Thank you for typifying what is, unfortunately, the rule rather than the exception when it comes to bloggers.

    __

    It’s always amusing the ways that journalists seek to immunize themselves and their colleagues from criticism. Usually–as with Dan’s two comments–the tactic begins by accusing the person leveling the criticism that because they aren’t a journalist, themselves, they (take your pick): a.) have no right; b.) have no capacity to understand; and/or c.) are simply too uninformed to ever (horrors) question the words of a “trained” reporter.

    Frequently–again as with Dan’s comments–you’re also told that because you aren’t a journalist, you don’t have the ability to present a cogent argument, even if you had the right, intellectual chops, and a treasure trove of (here’s a buzz word reporters love) “context” to reference, so you should just shut up.

    This highly facetious criticism-­deflecting shell game has one goal: to try and get readers to believe only journalists have the right or ability to criticize other journalists. It’s a symptom of journalism’s high self-regard.

    Unfortunately for journalists, it’s also baloney.

    Everyone has a right to share their opinion. Everyone also has a right, if not a duty to oneself, to question everything they read, take it with a grain of salt, try it on to see if it fits, and call it out if seems to be less than kosher. What’s most pathetic here is that this main tenet of journalism–to be skeptical–is always rescinded by journalists when said skepticism is aimed at them.

    Thanks to the Internet’s diffusion to the masses of the means of disseminating news and opinion and, again, unfortunately for journalists, reporters no longer have much standing to claim theirs are the only voices that matter. My, how many of them don’t like that state of affairs. My writing is called inexpert, yet Michael Miner’s article was led off by a graphic of Richard Roeper’s disembodied head in a guillotine basket and called out local columnists by name–saying it was time to end their “star turns”. I find that more than despicable.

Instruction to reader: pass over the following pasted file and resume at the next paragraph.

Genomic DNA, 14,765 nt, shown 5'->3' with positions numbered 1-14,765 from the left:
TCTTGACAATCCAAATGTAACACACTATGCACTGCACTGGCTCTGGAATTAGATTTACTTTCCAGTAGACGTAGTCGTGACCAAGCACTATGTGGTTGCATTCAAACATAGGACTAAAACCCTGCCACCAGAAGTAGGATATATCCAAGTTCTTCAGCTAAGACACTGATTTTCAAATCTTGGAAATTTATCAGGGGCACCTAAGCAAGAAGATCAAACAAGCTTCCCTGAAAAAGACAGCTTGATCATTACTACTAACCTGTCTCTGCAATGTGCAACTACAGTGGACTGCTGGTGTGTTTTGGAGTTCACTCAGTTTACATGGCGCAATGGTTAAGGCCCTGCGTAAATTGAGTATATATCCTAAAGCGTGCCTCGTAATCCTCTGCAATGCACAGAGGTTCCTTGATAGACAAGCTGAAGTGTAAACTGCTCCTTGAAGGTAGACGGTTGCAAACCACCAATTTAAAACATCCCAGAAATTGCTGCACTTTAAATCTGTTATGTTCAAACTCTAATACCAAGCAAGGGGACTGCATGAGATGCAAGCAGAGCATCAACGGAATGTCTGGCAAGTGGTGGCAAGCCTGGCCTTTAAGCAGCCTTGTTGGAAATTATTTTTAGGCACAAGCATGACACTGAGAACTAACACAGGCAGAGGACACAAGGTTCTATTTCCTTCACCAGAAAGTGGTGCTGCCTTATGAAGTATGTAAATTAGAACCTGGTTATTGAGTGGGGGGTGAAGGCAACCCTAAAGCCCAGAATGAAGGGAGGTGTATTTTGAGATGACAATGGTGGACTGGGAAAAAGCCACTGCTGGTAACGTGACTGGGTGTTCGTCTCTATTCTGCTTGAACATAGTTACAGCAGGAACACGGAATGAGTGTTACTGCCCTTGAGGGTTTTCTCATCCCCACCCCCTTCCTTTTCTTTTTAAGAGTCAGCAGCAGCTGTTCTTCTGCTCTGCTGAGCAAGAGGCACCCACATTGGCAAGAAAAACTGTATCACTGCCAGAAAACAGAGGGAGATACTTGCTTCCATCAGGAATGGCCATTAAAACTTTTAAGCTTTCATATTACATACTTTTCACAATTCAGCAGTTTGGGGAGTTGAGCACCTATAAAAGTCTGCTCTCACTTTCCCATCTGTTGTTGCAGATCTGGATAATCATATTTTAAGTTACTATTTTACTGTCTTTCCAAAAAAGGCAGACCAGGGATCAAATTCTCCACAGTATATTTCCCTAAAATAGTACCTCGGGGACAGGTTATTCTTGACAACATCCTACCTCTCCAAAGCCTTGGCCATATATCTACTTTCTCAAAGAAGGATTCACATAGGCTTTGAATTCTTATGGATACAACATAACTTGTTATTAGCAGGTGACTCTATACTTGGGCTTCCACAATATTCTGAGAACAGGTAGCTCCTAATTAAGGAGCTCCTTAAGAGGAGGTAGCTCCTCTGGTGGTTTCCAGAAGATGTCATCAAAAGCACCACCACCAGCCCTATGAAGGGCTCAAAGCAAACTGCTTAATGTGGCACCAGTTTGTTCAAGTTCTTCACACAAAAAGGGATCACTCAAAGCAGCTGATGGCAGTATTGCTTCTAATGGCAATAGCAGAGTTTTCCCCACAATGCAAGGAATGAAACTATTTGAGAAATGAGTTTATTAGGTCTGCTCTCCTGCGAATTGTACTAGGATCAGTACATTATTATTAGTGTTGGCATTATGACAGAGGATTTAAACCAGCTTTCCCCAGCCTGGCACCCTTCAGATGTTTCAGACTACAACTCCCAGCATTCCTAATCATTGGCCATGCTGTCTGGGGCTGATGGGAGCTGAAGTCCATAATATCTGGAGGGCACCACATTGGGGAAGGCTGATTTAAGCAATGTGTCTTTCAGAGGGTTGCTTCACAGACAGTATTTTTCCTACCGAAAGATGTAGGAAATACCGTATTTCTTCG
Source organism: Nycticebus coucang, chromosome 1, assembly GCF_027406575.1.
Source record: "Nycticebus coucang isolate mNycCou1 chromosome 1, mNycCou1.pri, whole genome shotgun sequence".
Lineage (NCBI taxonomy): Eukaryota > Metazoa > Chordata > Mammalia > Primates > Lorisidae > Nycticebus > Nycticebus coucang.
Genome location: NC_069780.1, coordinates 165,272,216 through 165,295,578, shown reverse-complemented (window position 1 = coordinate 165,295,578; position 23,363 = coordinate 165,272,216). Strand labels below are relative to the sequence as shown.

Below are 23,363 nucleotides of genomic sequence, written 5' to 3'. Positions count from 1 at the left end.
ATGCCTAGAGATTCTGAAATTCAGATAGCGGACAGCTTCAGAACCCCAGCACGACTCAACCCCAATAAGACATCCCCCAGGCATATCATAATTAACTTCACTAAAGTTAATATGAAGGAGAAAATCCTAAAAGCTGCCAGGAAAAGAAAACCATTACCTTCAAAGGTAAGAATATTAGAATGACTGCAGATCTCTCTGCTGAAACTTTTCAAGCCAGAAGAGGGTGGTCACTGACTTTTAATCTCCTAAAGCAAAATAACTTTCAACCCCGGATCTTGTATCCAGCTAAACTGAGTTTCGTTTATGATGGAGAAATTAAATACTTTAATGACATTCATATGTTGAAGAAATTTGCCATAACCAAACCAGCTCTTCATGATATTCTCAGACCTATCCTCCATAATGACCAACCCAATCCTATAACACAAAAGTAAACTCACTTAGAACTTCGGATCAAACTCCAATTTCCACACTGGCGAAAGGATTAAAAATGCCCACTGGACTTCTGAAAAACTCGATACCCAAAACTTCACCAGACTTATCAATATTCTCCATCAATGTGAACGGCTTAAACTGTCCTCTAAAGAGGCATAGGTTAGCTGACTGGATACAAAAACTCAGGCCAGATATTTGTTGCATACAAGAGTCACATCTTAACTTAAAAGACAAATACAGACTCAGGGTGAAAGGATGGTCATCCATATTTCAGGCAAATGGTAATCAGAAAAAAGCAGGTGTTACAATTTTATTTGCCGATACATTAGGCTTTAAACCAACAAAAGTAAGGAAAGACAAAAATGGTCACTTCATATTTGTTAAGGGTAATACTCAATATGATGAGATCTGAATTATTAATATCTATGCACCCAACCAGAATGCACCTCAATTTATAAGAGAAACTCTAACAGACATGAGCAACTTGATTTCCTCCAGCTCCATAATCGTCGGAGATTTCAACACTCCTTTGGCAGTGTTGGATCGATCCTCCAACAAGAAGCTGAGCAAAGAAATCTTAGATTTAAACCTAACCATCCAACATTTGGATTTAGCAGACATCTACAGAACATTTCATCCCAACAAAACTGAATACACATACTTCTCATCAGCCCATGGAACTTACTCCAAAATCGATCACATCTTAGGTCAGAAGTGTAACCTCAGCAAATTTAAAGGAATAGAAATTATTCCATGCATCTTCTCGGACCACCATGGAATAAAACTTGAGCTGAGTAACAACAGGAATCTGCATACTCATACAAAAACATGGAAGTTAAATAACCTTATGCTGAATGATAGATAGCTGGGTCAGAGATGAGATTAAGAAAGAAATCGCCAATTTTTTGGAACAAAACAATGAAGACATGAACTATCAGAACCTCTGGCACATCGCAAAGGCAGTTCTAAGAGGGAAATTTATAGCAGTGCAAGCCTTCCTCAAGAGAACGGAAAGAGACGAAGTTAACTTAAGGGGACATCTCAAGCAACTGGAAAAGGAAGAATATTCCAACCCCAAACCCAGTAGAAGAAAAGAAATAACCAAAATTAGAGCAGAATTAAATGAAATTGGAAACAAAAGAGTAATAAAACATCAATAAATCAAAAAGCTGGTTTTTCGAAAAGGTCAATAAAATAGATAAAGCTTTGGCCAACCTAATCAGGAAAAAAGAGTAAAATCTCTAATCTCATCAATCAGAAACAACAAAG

I find it pretty jealous sounding, too. Makes you wonder who the real outsiders are here. Doesn’t it, Dan?

  6. Wow, you went to the “anonymous commentor” attack angle. Very clever, learned that in grade school, too, did ya?

    Funny, you mention your ability to read, but somehow understood my original post to say Miner is never wrong and you should believe everything he writes.

    My actual point is you don’t assert, report or pretend to have any authority on which you write. Having an opinion, a blog or the ability to turn a phrase is not unique.

    Miner has a history and the credentials to do what he does. All I can gather about you is that you’re a firestarter and an outsider … typical blogger.

    Show me, us, anyone otherwise, please.

    [Ed. Note: Dan Campana is a Fox Valley journalist, formerly at the Kane County Chronicle and currently working at the Aurora Beacon News.]

  7. Anonymous alleged journalist had these positively inflammable comments to say about the above post…

    (*crickets*)

    Funny how some cultural gate-keepers like to don identity-hiding virtual gloves and ski masks before throwing stones. Great example to set for your five-year-old, Anonymous. Feel free to re-submit your comment with your name attached to it.

    Although as for your (here paraphrased) question as to where I get off judging Michael Miner’s words instead of accepting them as gospel? Funny thing–I don’t believe everything I read. Neat trick, I know. Learned it in grade school.